Zaca Mesa Viognier 2009
Viognier from Central Coast, California
On the nose, aromas of honeysuckle and white peach hint at sweetness. However, this wine is dry on the palate with notes of ripe apricot, lemon-lime, melon and lychee. A lingering finish has a touch of minerality, a signature characteristic of our vineyard. A natural pairing would be Thai chicken, raw oysters, ahi tuna or Szechuan prawns.
Connoisseurs' Guide - "Winemaker Eric Mohseni's predilection for light, briskly balanced whites shows first in this wine's pert, white peach, quietly floral aromas and is reiterated fully in the bright, energetic, acid-crisped flavors that follow. While it never lacks for ripeness or for fullness on the palate, it is also alive and vital all the way to the finish. A year in bottle will add a bit of depth."
Zaca Mesa Winery
Foremost, Zaca Mesa, where our vineyards are rooted, is a place. This elevated plateau with its extraordinary vistas lies within the unique Santa Barbara coastal mountain corridors. Here, the land is softly pained by sunlight, directly cooled by the Pacific windstreams. For over 2000 years its bounties and its beauty were revered by the Chumash Indians. The Spanish settlers who arrived in the 17th century were the ones who named it "La Zaca Mesa," borrowing the word "Zaca" from the Chumash-meaning "peaceful" and adding their own "Mesa" meaning "table."
At over 1,500 foot elevation, the Zaca Mesa vineyards are among the highest in Santa Barbara County. Warm sunny days and cool, breezy afternoons produce temperature conditions ideal for our Rhone varietals: Syrah, Grenache, Mourvedre, Viognier, Cinsaut and Counoise.
This land has always driven our approach to farming. Way back in 1978, when Zaca Mesa was established, it was the first Santa Barbara County winery to plant the lush and luscious red/black Rhone grape Syrah. Zaca Mesa's estate program is now dominated by the incredible, blend-able Rhone superstars.
We are committed to the highest quality grapes, so year-round, twenty-four hours a day, seven days a week, Ruben and his crew manage our 246 vineyard acres to maximize the unique character of our fruit. This means conservative cropping, resulting in fewer tons per acre, careful pruning to achieve that delicate balance between vigor and crop, and leaf pulling to encourage healthy cluster development.
Our wines are true to the uniqueness of our estate fruit, with a focus on quality. We are always working with new and exciting varietal blends, wines that pair perfectly with the cuisine of today. A little something off the grill and a glass of Zaca Mesa Syrah (or Chardonnay. or Z Cuvee. or Z Gris), we are proud to bring you our vineyard to your glass. View all Zaca Mesa Wines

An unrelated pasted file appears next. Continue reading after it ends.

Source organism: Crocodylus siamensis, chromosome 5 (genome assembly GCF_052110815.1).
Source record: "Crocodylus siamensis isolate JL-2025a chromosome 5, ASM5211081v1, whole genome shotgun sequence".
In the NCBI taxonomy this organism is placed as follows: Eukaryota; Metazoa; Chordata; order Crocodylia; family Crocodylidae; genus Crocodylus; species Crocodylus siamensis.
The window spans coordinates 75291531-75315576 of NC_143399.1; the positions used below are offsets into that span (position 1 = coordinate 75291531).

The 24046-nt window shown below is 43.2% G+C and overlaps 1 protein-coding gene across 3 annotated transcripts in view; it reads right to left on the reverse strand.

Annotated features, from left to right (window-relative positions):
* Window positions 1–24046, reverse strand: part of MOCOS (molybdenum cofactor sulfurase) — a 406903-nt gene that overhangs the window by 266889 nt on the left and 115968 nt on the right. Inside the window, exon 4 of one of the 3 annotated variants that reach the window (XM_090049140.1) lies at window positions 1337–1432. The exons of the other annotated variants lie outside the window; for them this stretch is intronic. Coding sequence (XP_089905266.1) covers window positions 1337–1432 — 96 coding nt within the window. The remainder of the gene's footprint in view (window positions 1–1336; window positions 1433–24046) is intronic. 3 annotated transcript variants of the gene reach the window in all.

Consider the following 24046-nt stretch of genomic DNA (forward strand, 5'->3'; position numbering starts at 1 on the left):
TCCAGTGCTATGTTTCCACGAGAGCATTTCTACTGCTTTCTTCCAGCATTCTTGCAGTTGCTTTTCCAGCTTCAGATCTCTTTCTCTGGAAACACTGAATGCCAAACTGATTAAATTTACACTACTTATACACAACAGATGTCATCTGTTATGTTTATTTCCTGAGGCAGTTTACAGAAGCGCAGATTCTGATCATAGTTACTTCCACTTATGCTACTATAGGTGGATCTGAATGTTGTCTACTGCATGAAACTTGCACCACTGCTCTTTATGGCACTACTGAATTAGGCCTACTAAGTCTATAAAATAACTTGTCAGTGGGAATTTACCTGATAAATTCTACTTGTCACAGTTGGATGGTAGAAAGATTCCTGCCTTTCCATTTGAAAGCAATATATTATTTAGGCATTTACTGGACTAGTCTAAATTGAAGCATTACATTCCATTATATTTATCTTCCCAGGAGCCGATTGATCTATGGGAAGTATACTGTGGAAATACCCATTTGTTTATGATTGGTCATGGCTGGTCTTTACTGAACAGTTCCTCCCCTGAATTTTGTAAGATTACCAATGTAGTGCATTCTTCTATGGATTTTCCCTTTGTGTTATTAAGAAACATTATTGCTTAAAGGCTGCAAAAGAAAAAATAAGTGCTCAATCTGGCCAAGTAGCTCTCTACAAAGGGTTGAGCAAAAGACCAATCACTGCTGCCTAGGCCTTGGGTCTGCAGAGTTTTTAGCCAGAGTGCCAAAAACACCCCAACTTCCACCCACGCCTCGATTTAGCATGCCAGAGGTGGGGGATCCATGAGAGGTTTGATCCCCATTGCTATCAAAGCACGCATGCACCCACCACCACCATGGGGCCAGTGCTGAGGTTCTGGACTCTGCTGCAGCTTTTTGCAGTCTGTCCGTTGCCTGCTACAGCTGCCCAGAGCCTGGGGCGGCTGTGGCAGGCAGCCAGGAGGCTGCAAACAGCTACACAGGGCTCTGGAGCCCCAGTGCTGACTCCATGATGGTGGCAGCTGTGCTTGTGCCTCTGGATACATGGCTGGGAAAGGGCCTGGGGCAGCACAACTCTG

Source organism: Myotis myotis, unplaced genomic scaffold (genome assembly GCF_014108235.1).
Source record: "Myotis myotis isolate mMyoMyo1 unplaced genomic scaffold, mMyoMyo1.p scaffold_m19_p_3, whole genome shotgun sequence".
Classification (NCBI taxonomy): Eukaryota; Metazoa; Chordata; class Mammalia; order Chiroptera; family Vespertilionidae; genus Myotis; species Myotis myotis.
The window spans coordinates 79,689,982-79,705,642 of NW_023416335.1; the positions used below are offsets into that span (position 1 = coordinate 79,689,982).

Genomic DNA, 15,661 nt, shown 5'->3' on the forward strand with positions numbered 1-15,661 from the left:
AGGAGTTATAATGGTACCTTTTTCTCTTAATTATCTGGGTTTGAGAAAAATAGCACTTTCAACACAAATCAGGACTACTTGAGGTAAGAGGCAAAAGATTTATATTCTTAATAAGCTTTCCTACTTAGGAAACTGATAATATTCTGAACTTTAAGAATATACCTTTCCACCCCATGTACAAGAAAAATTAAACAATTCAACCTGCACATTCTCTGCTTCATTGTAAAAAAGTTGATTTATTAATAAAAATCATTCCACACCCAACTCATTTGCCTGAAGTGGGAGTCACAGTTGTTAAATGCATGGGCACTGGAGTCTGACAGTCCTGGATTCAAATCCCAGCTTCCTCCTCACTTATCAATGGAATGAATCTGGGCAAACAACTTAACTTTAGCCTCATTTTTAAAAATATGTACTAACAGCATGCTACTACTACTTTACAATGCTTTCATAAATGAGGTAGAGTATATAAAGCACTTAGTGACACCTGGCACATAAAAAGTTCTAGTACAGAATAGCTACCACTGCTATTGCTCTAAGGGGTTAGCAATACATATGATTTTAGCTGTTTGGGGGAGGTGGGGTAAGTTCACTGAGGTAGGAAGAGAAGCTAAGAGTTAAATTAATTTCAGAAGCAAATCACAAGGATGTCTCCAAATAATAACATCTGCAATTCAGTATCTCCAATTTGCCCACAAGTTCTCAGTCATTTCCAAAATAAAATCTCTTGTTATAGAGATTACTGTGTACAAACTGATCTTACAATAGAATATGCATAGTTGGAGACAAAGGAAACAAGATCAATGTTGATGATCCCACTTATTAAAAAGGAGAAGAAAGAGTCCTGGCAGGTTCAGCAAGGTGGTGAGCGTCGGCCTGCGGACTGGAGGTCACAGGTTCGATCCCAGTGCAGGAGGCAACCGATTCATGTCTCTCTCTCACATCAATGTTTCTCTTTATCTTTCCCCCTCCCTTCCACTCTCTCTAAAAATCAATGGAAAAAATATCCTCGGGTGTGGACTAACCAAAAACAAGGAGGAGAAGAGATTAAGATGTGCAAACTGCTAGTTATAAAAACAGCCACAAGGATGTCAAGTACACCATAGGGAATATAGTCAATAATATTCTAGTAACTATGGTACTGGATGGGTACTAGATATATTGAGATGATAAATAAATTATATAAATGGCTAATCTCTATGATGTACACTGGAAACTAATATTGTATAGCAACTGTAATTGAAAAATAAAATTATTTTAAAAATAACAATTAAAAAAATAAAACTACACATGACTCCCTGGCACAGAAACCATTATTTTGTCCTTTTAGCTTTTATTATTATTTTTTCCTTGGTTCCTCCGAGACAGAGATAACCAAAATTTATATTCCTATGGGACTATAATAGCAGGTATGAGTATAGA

About Central CoastView a map of Central Coast wineries
The largest of California's wine growing regions, the Central Coast produces the majority of California's wine. The district sprawls out, covering most of the vineyard land between San Francisco and Santa Barbara. Smaller sub-AVAs of the Central Coast include Monterey Bay, Paso Robles, Santa Ynez Valley, Santa Maria Valley, Santa Cruz Mountains and many others.
Notable FactsGrape varieties range from Pinot Noir and Chardonnay to Cabernet Sauvignon and Zinfandel. Some Central Coast wine is generic, bulk wine that contributes to the high production numbers of the area. But many winemakers and wineries, particular in some of the smaller AVAs, are small production artisans, creating unique and high-quality wine. The great thing about the Central Coast is its diversity - you're able to find a number of grape varieties and styles at a number of different price points.
About CaliforniaIt's not rare to see a wine's country of origin listed as "California." A country into itself in the wine world, California makes enough varieties and styles to match many European wine countries. It produces a diverse range of wines that span the quality spectrum.
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Alcohol By Volume GuideMost wine ranges from 10-16% alcohol by volume. Some varietals tend to have higher (for example Zinfandel and Cabernet Sauvignon) or lower alcohol levels (Pinot Noir and many white varietals), but there is always some variation from producer to producer. Some wine falls outside of this range, for instance Port weighs in closer to 20%, while Muscat and Riesling are usually a bit below 10%.
Wine Style Guide
Light & Crisp
- Light to medium bodied wines that are high in acid and light to medium fruit. Typically no oak.
Fruity & Smooth
- Light to medium bodied wines with lots of juicy fruit, typically medium acid and medium oak.
Rich & Creamy
- Full bodied wines that have typically undergone malo-lactic fermentation and/or spent time in oak.
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